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April 18, 2016 Q&A

Narrowing the clean-energy affordability gap

Q&A talks about a new initiative to expand solar use by lower-income homeowners with Kerry O'Neill, managing director, residential programs at Connecticut Green Bank.   

Q: The Connecticut Green Bank last year launched a new “Solar for All” initiative with Louisiana solar installer PosiGen to make solar panels affordable to low-income homeowners. Would those homeowners normally be unable to afford solar panels?

A: We launched the program because we recognized that our lower-income homeowners were an underserved market that needed a unique approach — they just weren't going solar in the same numbers that higher-income households were.

To reach this market we needed solar installers who understood how to work with community partners to reach homeowners living in lower-income neighborhoods, a solar system that had an affordable monthly rate that provided a significant savings on energy bills, and an application process that didn't require complicated credit checks.

The public-private partnership we launched with PosiGen brought into the state an installer that has a track record of reaching lower-income customers with a unique approach that includes pairing solar with energy efficiency, giving homeowners even greater savings on their energy bills. And PosiGen doesn't use a traditional financial qualification process that looks at credit scores, removing another barrier for lower-income households going solar — the worry that they wouldn't get approved for financing.

Q: What is the “clean-energy affordability gap” and why is it important to the state's clean-energy aspirations?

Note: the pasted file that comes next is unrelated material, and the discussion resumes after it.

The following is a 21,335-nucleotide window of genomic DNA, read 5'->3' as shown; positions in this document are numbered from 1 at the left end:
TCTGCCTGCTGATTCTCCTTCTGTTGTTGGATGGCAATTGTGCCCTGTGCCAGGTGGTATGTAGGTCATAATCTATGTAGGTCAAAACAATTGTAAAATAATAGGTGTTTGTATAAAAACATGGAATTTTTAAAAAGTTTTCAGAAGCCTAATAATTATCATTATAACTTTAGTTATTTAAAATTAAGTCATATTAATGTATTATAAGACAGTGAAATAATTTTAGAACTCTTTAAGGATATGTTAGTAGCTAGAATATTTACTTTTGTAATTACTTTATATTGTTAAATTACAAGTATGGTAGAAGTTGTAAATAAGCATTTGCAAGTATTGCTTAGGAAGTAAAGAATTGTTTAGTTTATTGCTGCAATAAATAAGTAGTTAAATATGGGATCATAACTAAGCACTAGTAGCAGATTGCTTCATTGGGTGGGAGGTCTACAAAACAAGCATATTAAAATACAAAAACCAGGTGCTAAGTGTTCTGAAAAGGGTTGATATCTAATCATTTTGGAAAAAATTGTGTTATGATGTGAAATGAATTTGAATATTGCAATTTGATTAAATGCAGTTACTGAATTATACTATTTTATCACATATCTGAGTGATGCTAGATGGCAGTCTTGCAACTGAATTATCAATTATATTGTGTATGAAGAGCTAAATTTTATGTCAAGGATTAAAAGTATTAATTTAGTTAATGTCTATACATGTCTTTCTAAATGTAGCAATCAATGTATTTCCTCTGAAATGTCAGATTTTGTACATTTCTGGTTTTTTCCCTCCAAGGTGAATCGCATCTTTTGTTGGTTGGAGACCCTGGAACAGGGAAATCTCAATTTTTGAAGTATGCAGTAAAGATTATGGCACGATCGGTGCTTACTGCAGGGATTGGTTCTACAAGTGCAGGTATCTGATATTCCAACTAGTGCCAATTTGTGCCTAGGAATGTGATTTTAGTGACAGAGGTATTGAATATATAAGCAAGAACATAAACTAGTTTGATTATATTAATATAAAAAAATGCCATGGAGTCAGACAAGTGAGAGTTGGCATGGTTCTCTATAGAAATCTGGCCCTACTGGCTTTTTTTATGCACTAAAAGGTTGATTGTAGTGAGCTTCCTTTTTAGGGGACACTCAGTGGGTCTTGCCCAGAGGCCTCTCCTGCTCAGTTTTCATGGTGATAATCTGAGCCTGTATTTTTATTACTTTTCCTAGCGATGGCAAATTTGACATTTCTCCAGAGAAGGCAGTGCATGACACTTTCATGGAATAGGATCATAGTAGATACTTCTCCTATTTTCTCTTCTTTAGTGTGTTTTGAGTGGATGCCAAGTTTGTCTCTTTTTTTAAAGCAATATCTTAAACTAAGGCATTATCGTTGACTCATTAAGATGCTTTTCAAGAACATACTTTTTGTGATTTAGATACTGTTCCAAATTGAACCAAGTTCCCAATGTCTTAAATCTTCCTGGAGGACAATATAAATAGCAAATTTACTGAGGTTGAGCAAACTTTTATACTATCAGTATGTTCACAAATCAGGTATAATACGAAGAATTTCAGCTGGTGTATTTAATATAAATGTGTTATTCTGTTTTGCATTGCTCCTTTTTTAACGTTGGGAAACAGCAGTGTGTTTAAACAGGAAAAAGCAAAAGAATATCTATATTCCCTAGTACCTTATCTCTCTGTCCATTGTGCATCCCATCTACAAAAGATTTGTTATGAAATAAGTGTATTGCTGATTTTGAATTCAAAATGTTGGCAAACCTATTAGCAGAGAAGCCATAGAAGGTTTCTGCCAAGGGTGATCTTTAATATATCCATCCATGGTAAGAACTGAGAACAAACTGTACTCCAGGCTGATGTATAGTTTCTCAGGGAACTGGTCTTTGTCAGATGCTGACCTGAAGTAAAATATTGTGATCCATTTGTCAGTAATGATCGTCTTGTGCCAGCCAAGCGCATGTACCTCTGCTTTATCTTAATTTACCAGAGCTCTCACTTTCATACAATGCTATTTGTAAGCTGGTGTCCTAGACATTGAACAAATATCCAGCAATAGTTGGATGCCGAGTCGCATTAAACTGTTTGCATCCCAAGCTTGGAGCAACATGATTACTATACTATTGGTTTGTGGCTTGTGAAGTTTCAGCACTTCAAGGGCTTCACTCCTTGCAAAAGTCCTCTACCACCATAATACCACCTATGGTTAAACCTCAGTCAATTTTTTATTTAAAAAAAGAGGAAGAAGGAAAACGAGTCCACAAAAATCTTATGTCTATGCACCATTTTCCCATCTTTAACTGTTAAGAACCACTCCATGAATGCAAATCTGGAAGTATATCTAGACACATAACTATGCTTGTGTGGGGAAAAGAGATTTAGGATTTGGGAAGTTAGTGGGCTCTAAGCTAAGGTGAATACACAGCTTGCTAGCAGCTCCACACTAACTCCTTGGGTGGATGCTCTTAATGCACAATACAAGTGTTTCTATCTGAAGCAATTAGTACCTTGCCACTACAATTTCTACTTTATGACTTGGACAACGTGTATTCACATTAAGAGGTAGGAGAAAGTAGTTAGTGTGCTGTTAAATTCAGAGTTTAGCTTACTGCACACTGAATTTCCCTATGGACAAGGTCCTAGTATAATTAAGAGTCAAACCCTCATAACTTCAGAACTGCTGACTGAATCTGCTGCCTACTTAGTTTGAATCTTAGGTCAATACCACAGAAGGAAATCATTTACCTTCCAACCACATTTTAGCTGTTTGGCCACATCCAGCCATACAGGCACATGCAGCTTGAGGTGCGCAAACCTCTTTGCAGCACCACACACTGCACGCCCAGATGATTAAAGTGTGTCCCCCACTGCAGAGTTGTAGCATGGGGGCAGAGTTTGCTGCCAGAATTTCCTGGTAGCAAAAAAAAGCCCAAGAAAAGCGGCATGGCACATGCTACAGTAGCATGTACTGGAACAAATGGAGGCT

A: The energy affordability gap is the difference between how much a household actually spends on energy each year versus what is considered to be an affordable amount. Lower-income households in Connecticut have a significantly higher energy burden than higher-income households do.

This is money that could be spent on much needed medicine, or education, or paying other bills or saving. With Gov. Malloy's policies around cheaper, cleaner and more reliable energy for the state, we need to be sure that no one is left behind, that all residents have access to affordable options for going solar and making energy-efficiency improvements.

Solar for All improves the financial sustainability of low-to-moderate income families who are most susceptible to rising energy costs by reducing their energy consumption and providing opportunities to leverage state and federal incentives.

Q: How has the Green Bank promoted the Solar for All program?

A: The Green Bank has worked with PosiGen to launch targeted campaigns. Beginning in Bridgeport, which launched in October, and then New Haven, which launched in January, we're working with PosiGen now to get a campaign going in Hartford and the surrounding areas next. PosiGen also has a special launch promotion that involves a discount on the monthly payment for the first three to 12 months, depending on how many families sign up in the first weeks of the campaign.

The Green Bank has a long tradition of partnering with cities and towns, community and faith organizations, neighborhood groups and local leaders to spread the message about all the ways residents can go solar or make their homes more efficient. We've tapped into these relationships to introduce the PosiGen-Green Bank partnership. So far about 200 people have signed up.

Q: What roles do PosiGen and the Green Bank play in this partnership?

A: PosiGen is the installer responsible for the entire process with the customer — from quoting the project, making the sale, handling the application process, installing the solar system and efficiency upgrades, and then providing the financing for the solar lease and energy-savings agreement.

The Green Bank connects PosiGen to local community groups and leaders and helps organize events, with PosiGen managing the day-to-day outreach and marketing across the state in targeted communities. The Green Bank catalyzed PosiGen to move to Connecticut and build out its operations. It has provided $5 million in low-cost debt capital to PosiGen and also provides a tiered solar incentive for qualifying limited income households.

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